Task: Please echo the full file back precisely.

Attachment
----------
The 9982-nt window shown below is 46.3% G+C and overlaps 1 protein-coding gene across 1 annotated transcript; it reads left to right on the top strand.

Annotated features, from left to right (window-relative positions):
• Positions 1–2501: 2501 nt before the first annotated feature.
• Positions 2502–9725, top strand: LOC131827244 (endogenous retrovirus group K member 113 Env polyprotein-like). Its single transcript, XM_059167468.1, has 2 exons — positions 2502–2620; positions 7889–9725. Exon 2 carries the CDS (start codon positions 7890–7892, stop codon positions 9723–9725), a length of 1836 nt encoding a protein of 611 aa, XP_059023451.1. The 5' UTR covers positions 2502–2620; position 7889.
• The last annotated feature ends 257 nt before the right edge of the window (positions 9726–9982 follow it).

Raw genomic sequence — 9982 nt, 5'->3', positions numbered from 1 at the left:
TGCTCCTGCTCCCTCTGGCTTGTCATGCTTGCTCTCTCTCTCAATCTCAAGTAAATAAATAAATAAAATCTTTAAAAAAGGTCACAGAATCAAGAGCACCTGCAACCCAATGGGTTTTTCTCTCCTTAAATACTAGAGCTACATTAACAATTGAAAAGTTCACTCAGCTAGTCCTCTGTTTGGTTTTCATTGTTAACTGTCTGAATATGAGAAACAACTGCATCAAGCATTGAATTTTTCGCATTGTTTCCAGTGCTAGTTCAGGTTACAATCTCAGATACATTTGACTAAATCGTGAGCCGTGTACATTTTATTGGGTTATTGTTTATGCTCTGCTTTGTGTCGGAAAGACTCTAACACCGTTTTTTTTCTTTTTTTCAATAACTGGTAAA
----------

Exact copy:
The 9982-nt window shown below is 46.3% G+C and overlaps 1 protein-coding gene across 1 annotated transcript; it reads left to right on the top strand.

Annotated features, from left to right (window-relative positions):
• Positions 1–2501: 2501 nt before the first annotated feature.
• Positions 2502–9725, top strand: LOC131827244 (endogenous retrovirus group K member 113 Env polyprotein-like). Its single transcript, XM_059167468.1, has 2 exons — positions 2502–2620; positions 7889–9725. Exon 2 carries the CDS (start codon positions 7890–7892, stop codon positions 9723–9725), a length of 1836 nt encoding a protein of 611 aa, XP_059023451.1. The 5' UTR covers positions 2502–2620; position 7889.
• The last annotated feature ends 257 nt before the right edge of the window (positions 9726–9982 follow it).

Raw genomic sequence — 9982 nt, 5'->3', positions numbered from 1 at the left:
TGCTCCTGCTCCCTCTGGCTTGTCATGCTTGCTCTCTCTCTCAATCTCAAGTAAATAAATAAATAAAATCTTTAAAAAAGGTCACAGAATCAAGAGCACCTGCAACCCAATGGGTTTTTCTCTCCTTAAATACTAGAGCTACATTAACAATTGAAAAGTTCACTCAGCTAGTCCTCTGTTTGGTTTTCATTGTTAACTGTCTGAATATGAGAAACAACTGCATCAAGCATTGAATTTTTCGCATTGTTTCCAGTGCTAGTTCAGGTTACAATCTCAGATACATTTGACTAAATCGTGAGCCGTGTACATTTTATTGGGTTATTGTTTATGCTCTGCTTTGTGTCGGAAAGACTCTAACACCGTTTTTTTTCTTTTTTTCAATAACTGGTAAA